These results prompted us to examine in detail the formation of ring canals during oogenesis in nesd mutants, even though sterility was not observed in nesd adult females. Actin staining revealed that a significant number (38%, n = 39) of nesd egg chambers at stage 9 or 10 contained remnants of ring canals associated with binucleate nurse cells (Fig. 8 C, arrows). These defects were never observed in control animals or nesd egg chambers from an earlier developmental stage, suggesting that nesd is also required to stabilize ring canals at late stages during oogenesis.

We tried to examine the localization of Nesd in both male and female germ cells. Unfortunately, our antibody was unable to detect Nesd in fixed preparations of testes or ovaries, even though a clear signal was observed in Western blot experiments (Fig. 6 B and not depicted). To overcome this problem, we analyzed the localization of a Nesd::GFP transgene expressed under a ubiquitous promoter in male and female germ cells. Nesd::GFP clearly accumulated at ring canals in testes and ovaries at all stages, where it colocalized with Pav-KLP and F-actin, respectively (Figs. 8, D and E; and S5 A; and not depicted). Time-lapse analysis in primary spermatocytes also confirmed that Nesd::GFP accumulated at ring canals after CR constriction (Video 3), although a faint signal could also be observed in fixed preparations earlier during cytokinesis (not depicted), which was consistent with our findings in cultured cells (Fig. 2 D). A weak Nesd::GFP signal could also be observed at the fusome, a branched cytoplasmic structure that connects all mitotic cells in a germ cell syncytium, in testes but not in ovaries (Fig. S5, A and B).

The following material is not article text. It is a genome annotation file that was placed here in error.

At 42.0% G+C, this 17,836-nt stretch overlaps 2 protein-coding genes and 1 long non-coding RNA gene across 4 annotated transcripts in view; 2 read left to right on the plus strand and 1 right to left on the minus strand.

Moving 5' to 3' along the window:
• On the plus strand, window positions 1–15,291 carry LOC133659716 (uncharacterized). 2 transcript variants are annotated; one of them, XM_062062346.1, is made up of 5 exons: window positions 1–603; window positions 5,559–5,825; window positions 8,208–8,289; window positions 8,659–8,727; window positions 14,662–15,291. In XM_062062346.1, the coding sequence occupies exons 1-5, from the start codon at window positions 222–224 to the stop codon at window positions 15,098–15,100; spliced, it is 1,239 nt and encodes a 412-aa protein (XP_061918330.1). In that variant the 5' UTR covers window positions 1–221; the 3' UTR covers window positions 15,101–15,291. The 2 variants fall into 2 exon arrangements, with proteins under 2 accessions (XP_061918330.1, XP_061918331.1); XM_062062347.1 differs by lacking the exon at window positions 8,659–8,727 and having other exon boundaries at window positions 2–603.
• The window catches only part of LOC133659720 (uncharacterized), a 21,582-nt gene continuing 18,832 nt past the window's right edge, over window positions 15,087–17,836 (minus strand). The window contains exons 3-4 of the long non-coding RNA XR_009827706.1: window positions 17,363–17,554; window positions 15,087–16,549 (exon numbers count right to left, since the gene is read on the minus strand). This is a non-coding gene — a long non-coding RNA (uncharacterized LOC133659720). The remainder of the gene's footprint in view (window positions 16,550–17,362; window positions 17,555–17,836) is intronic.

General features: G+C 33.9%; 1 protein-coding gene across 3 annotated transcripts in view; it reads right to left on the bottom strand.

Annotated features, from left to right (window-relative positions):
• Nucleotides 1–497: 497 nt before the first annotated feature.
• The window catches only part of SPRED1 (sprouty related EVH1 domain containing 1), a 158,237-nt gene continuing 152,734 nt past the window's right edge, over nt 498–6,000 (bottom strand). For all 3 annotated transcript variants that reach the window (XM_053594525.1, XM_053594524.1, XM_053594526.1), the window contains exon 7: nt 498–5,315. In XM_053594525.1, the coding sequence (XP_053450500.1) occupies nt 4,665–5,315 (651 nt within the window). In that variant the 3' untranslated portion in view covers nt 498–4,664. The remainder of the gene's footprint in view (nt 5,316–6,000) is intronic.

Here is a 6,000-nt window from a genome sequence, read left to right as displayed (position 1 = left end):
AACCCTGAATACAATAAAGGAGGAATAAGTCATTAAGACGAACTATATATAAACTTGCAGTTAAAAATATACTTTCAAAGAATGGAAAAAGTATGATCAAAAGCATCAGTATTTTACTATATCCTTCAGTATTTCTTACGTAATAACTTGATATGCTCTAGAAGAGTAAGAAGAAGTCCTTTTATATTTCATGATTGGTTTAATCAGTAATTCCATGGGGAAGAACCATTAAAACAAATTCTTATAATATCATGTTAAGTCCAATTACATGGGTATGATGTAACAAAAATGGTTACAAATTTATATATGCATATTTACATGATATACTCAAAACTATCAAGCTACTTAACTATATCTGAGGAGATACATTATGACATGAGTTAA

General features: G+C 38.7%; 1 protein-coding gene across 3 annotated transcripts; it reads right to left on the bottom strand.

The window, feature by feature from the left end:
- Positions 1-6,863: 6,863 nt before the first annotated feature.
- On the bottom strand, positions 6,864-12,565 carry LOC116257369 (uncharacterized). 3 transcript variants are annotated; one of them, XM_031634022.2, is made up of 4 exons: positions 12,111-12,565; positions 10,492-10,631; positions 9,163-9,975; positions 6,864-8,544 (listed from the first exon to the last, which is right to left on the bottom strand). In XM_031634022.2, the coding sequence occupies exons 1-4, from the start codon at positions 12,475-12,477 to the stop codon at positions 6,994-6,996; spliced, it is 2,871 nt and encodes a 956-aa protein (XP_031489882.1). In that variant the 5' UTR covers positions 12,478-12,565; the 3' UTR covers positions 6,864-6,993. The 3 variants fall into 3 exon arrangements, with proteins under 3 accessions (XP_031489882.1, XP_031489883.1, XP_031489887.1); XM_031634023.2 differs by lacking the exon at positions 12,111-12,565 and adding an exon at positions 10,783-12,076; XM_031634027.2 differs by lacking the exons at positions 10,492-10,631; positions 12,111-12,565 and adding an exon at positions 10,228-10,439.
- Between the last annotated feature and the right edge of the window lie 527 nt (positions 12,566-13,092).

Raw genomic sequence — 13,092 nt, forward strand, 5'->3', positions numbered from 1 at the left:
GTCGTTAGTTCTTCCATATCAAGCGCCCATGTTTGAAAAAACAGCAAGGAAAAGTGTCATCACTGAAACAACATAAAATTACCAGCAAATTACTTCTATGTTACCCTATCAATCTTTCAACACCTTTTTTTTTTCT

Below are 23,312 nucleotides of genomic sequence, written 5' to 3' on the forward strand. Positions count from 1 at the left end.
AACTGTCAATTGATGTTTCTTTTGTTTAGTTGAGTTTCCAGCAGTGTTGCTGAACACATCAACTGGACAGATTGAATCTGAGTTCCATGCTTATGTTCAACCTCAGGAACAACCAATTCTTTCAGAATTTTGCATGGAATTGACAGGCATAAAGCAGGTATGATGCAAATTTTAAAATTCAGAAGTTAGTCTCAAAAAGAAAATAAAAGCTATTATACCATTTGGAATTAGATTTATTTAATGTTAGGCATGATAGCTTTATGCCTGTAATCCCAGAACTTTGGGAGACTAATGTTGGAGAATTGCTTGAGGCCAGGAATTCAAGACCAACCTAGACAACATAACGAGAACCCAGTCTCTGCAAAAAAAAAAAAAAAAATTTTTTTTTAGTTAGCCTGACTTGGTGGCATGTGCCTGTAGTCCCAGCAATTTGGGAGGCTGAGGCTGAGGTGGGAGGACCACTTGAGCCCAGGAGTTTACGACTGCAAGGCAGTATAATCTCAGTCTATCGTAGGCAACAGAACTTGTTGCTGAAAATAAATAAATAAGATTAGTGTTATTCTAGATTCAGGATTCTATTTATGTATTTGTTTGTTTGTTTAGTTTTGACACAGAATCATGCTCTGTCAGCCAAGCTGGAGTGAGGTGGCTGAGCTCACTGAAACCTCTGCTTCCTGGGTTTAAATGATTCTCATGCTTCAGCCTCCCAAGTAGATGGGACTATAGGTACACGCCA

Although ring canals in male and female germline cells are functionally equivalent, they have slightly different compositions. In addition to centralspindlin and Anillin, female ring canals contain actin and the cytoskeletal proteins hu-li tai shao (Hts) and Kelch, which are deposited to form an inner rim after the four mitotic divisions of the cystoblast (Yue and Spradling, 1992; Xue and Cooley, 1993; Tilney et al., 1996). Costaining with Hts in stage 4 egg chambers indicated that Nesd::GFP localized to the outer rim of female ring canals (Fig. S5 C) like its partner Pav-KLP (Minestrini et al., 2002). Consistent with this, Nesd could be detected at ring canals early during oogenesis, in region 1 of the germarium where the first four mitotic divisions of the cystoblast occur (Fig. S5 B). We conclude that Nesd is a novel component of ring canals in both female and male germline cells.